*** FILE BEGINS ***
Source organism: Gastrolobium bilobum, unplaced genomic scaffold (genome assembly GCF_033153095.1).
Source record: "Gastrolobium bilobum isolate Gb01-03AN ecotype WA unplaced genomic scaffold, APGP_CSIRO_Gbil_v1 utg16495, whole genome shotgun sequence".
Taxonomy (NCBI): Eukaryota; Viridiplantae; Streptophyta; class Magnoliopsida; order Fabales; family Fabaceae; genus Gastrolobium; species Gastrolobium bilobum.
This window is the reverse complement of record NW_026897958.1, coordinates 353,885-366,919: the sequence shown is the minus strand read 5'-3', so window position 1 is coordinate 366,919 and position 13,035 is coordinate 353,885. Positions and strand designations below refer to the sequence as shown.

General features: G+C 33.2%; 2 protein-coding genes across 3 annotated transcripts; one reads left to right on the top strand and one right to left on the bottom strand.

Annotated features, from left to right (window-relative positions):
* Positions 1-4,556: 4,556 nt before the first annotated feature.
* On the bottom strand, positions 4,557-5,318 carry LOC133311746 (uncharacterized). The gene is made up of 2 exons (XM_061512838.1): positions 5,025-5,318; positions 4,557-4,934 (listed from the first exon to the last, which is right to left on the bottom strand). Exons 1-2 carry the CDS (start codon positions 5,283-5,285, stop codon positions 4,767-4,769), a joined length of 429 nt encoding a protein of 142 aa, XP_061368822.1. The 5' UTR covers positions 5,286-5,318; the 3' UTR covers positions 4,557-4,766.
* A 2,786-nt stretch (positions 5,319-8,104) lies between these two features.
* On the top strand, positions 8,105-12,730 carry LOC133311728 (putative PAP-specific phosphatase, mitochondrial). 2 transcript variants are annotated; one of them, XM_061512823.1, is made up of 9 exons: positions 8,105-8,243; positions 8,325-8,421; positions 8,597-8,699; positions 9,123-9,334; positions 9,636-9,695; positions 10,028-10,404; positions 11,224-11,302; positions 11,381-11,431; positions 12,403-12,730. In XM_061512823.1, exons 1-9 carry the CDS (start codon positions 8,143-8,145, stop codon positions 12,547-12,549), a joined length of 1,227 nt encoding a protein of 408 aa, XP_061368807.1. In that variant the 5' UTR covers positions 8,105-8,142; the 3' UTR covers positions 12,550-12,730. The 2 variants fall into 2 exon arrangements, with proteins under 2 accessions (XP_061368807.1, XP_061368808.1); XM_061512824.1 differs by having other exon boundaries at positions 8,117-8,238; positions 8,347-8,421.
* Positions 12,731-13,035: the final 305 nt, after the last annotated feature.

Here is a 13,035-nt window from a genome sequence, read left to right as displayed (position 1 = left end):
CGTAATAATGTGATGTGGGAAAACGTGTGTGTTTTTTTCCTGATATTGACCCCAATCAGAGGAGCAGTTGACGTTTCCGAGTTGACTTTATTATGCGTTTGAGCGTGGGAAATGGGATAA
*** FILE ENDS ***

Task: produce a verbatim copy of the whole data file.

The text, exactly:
Source organism: Gastrolobium bilobum, unplaced genomic scaffold (genome assembly GCF_033153095.1).
Source record: "Gastrolobium bilobum isolate Gb01-03AN ecotype WA unplaced genomic scaffold, APGP_CSIRO_Gbil_v1 utg16495, whole genome shotgun sequence".
Taxonomy (NCBI): Eukaryota; Viridiplantae; Streptophyta; class Magnoliopsida; order Fabales; family Fabaceae; genus Gastrolobium; species Gastrolobium bilobum.
This window is the reverse complement of record NW_026897958.1, coordinates 353,885-366,919: the sequence shown is the minus strand read 5'-3', so window position 1 is coordinate 366,919 and position 13,035 is coordinate 353,885. Positions and strand designations below refer to the sequence as shown.

General features: G+C 33.2%; 2 protein-coding genes across 3 annotated transcripts; one reads left to right on the top strand and one right to left on the bottom strand.

Annotated features, from left to right (window-relative positions):
* Positions 1-4,556: 4,556 nt before the first annotated feature.
* On the bottom strand, positions 4,557-5,318 carry LOC133311746 (uncharacterized). The gene is made up of 2 exons (XM_061512838.1): positions 5,025-5,318; positions 4,557-4,934 (listed from the first exon to the last, which is right to left on the bottom strand). Exons 1-2 carry the CDS (start codon positions 5,283-5,285, stop codon positions 4,767-4,769), a joined length of 429 nt encoding a protein of 142 aa, XP_061368822.1. The 5' UTR covers positions 5,286-5,318; the 3' UTR covers positions 4,557-4,766.
* A 2,786-nt stretch (positions 5,319-8,104) lies between these two features.
* On the top strand, positions 8,105-12,730 carry LOC133311728 (putative PAP-specific phosphatase, mitochondrial). 2 transcript variants are annotated; one of them, XM_061512823.1, is made up of 9 exons: positions 8,105-8,243; positions 8,325-8,421; positions 8,597-8,699; positions 9,123-9,334; positions 9,636-9,695; positions 10,028-10,404; positions 11,224-11,302; positions 11,381-11,431; positions 12,403-12,730. In XM_061512823.1, exons 1-9 carry the CDS (start codon positions 8,143-8,145, stop codon positions 12,547-12,549), a joined length of 1,227 nt encoding a protein of 408 aa, XP_061368807.1. In that variant the 5' UTR covers positions 8,105-8,142; the 3' UTR covers positions 12,550-12,730. The 2 variants fall into 2 exon arrangements, with proteins under 2 accessions (XP_061368807.1, XP_061368808.1); XM_061512824.1 differs by having other exon boundaries at positions 8,117-8,238; positions 8,347-8,421.
* Positions 12,731-13,035: the final 305 nt, after the last annotated feature.

Here is a 13,035-nt window from a genome sequence, read left to right as displayed (position 1 = left end):
CGTAATAATGTGATGTGGGAAAACGTGTGTGTTTTTTTCCTGATATTGACCCCAATCAGAGGAGCAGTTGACGTTTCCGAGTTGACTTTATTATGCGTTTGAGCGTGGGAAATGGGATAA